Voice

Iranians Are Trapped in a Sunni-Shiite Détente

Dissidents seeking refuge in Turkey are getting sacrificed to a newfound friendship between Tehran and Ankara.

People gesture and wave former flags of Iran as they protest outside the Antwerp criminal court during the trial of four persons including an Iranian diplomate and Belgian-Iranian couple in Antwerp, on February 4, 2021.
People gesture and wave former flags of Iran as they protest outside the Antwerp criminal court during the trial of four persons including an Iranian diplomate and Belgian-Iranian couple in Antwerp, on February 4, 2021. DIRK WAEM/BELGA/AFP via Getty Images

Iran and Turkey have historically competed on sectarian lines for influence in the Middle East and more recently backed opposing sides in the Syrian conflict. During the last few years, however, they have turned into tactical allies and learned to work around their political differences to limit U.S. intervention in a region that both Iran and Turkey see as their own playground. The first signs of detente appeared in December 2016 when Tehran and Ankara, along with Moscow, signed the Astana agreement, a deal to try to resolve the Syrian conflict among themselves.

Some hailed that agreement, and the resulting bilateral thaw between Iran and Turkey, as a sign of maturity and an omen for the region. But for the Iranian dissidents who had traditionally sought refuge in Turkey, the rapprochement posed a threat. As the Turkish-Iranian relationship has improved, abductions, deportations, and assassinations of prominent Iranian human rights activists in Turkey have increased.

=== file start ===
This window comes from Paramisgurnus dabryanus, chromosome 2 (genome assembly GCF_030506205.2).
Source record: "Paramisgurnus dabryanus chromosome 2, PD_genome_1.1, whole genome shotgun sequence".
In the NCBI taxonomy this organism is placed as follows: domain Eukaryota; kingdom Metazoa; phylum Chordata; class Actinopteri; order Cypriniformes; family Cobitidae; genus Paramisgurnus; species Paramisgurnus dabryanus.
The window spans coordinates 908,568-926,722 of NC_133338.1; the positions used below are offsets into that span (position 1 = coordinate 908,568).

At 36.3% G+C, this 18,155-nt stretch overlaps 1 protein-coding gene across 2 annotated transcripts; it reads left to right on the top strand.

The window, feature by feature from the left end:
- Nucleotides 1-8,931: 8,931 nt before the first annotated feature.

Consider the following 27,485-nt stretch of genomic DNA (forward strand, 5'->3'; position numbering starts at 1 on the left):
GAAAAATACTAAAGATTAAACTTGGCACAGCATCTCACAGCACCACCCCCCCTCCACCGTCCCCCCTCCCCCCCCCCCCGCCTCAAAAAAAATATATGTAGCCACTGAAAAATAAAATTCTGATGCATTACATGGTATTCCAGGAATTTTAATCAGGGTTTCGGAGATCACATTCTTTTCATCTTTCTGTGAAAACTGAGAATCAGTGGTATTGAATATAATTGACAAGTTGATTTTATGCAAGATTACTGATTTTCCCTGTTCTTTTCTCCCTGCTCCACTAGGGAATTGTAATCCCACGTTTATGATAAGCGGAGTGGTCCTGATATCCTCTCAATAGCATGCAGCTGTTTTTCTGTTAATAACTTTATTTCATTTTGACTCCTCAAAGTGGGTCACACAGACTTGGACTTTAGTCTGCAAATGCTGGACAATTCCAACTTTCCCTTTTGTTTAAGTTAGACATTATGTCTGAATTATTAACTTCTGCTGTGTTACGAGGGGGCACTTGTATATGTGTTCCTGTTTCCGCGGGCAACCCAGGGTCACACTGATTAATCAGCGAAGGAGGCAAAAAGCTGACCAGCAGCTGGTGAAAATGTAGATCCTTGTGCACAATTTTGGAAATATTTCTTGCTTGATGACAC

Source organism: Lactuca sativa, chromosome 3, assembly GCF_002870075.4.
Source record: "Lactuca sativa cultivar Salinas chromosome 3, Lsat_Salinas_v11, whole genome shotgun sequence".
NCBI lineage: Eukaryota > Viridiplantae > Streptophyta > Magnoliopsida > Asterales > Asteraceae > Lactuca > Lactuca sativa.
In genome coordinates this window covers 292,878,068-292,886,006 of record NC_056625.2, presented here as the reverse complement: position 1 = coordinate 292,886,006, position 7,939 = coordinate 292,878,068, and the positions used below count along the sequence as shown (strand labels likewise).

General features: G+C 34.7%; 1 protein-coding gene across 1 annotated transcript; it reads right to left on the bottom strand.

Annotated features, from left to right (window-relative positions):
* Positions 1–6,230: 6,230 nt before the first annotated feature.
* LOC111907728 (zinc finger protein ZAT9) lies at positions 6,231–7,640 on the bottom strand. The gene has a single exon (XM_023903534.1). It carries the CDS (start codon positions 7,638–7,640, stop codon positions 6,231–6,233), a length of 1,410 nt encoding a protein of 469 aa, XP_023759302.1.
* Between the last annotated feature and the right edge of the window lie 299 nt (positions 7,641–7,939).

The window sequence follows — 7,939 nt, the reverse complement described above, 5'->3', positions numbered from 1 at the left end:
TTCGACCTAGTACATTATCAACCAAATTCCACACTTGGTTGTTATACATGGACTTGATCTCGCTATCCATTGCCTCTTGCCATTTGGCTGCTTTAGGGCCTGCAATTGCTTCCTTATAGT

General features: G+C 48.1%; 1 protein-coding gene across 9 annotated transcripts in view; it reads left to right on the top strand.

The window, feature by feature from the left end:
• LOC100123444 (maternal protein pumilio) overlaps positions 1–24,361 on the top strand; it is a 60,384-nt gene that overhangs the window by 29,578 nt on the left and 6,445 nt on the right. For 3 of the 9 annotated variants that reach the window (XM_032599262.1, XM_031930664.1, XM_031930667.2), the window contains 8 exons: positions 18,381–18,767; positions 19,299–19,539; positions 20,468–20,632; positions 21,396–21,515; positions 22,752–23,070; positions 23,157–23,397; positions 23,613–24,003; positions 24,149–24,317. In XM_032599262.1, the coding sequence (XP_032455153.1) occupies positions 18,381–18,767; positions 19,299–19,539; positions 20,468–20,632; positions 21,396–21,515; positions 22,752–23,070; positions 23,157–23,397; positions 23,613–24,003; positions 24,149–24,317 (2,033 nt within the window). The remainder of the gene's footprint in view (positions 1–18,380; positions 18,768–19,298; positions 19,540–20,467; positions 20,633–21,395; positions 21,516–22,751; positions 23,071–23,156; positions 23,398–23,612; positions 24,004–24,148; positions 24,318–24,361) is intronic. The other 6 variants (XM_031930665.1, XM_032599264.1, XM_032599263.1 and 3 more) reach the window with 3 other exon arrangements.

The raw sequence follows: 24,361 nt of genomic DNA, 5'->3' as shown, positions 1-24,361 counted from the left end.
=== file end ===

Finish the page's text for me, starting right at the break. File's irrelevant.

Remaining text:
Eisa Bazyar is one of the thousands of Iranian dissidents who fears execution if he returns to Iran but who now finds himself unsafe in Turkey. He was arrested in Iran in 2013 after he exposed Iranian government incompetence in demining the border with Iraq in the years after Iran’s long war with the country. “I remember that the judge sympathized with me and agreed to release me on bail,” Bazyar told Foreign Policy on the phone from Manisa, the Turkish city where he has been living since he fled Iran. “He advised me to try and get out of Iran and never return.”

Bazyar, however, was undeterred and did not stop his activism. In Turkey, he published a novel based on a true story of political prisoner executions in Iran in 1988. His book was smuggled from Britain to Iran, which he believes was the reason that Iran sent its agents to catch him in Turkey.

One day in June 2020, Bazyar was on his way to pay his water and electricity bills when a black car pulled up and a woman sitting in the front innocuously asked him the address of a local girls school. Within seconds, a man at the back of the car opened the door and hauled Bazyar in. “She was a lady and beautiful,” he said, explaining why he stopped for her, but he soon figured out her real identity. “They were Iranian agents,” he said. “The lady had a gun and she said to me, ‘Before we came here, we threatened you on the phone, asked you to be silent, but you kept insulting us. Now show us your manhood.’”